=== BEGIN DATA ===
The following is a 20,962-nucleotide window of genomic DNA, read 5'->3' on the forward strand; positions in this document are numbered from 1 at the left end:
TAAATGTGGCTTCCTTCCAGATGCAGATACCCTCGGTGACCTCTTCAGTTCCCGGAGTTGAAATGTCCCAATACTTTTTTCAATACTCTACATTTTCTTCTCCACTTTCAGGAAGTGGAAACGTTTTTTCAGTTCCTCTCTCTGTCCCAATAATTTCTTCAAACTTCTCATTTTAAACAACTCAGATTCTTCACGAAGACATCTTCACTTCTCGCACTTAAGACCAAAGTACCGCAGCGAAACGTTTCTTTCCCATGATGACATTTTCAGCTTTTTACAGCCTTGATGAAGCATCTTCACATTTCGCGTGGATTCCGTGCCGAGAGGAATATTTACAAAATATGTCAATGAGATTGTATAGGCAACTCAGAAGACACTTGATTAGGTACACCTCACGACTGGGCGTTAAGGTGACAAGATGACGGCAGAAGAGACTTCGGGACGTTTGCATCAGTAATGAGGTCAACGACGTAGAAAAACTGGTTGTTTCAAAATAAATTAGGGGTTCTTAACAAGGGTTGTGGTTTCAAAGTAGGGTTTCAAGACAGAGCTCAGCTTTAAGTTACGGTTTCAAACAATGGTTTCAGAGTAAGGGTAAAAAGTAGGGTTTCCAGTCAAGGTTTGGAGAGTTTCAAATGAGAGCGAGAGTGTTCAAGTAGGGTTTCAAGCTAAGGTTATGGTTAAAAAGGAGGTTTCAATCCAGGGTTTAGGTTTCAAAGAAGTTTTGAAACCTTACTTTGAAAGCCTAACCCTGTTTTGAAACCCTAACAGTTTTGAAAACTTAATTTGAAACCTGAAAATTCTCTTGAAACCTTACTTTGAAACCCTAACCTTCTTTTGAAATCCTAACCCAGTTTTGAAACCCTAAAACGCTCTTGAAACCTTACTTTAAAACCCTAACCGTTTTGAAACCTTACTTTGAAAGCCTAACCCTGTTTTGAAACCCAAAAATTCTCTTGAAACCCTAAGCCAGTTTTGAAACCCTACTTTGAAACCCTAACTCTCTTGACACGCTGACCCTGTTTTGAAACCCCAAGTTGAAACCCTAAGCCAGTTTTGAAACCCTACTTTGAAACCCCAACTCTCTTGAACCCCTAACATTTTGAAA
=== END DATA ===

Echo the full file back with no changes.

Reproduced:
The following is a 20,962-nucleotide window of genomic DNA, read 5'->3' on the forward strand; positions in this document are numbered from 1 at the left end:
TAAATGTGGCTTCCTTCCAGATGCAGATACCCTCGGTGACCTCTTCAGTTCCCGGAGTTGAAATGTCCCAATACTTTTTTCAATACTCTACATTTTCTTCTCCACTTTCAGGAAGTGGAAACGTTTTTTCAGTTCCTCTCTCTGTCCCAATAATTTCTTCAAACTTCTCATTTTAAACAACTCAGATTCTTCACGAAGACATCTTCACTTCTCGCACTTAAGACCAAAGTACCGCAGCGAAACGTTTCTTTCCCATGATGACATTTTCAGCTTTTTACAGCCTTGATGAAGCATCTTCACATTTCGCGTGGATTCCGTGCCGAGAGGAATATTTACAAAATATGTCAATGAGATTGTATAGGCAACTCAGAAGACACTTGATTAGGTACACCTCACGACTGGGCGTTAAGGTGACAAGATGACGGCAGAAGAGACTTCGGGACGTTTGCATCAGTAATGAGGTCAACGACGTAGAAAAACTGGTTGTTTCAAAATAAATTAGGGGTTCTTAACAAGGGTTGTGGTTTCAAAGTAGGGTTTCAAGACAGAGCTCAGCTTTAAGTTACGGTTTCAAACAATGGTTTCAGAGTAAGGGTAAAAAGTAGGGTTTCCAGTCAAGGTTTGGAGAGTTTCAAATGAGAGCGAGAGTGTTCAAGTAGGGTTTCAAGCTAAGGTTATGGTTAAAAAGGAGGTTTCAATCCAGGGTTTAGGTTTCAAAGAAGTTTTGAAACCTTACTTTGAAAGCCTAACCCTGTTTTGAAACCCTAACAGTTTTGAAAACTTAATTTGAAACCTGAAAATTCTCTTGAAACCTTACTTTGAAACCCTAACCTTCTTTTGAAATCCTAACCCAGTTTTGAAACCCTAAAACGCTCTTGAAACCTTACTTTAAAACCCTAACCGTTTTGAAACCTTACTTTGAAAGCCTAACCCTGTTTTGAAACCCAAAAATTCTCTTGAAACCCTAAGCCAGTTTTGAAACCCTACTTTGAAACCCTAACTCTCTTGACACGCTGACCCTGTTTTGAAACCCCAAGTTGAAACCCTAAGCCAGTTTTGAAACCCTACTTTGAAACCCCAACTCTCTTGAACCCCTAACATTTTGAAA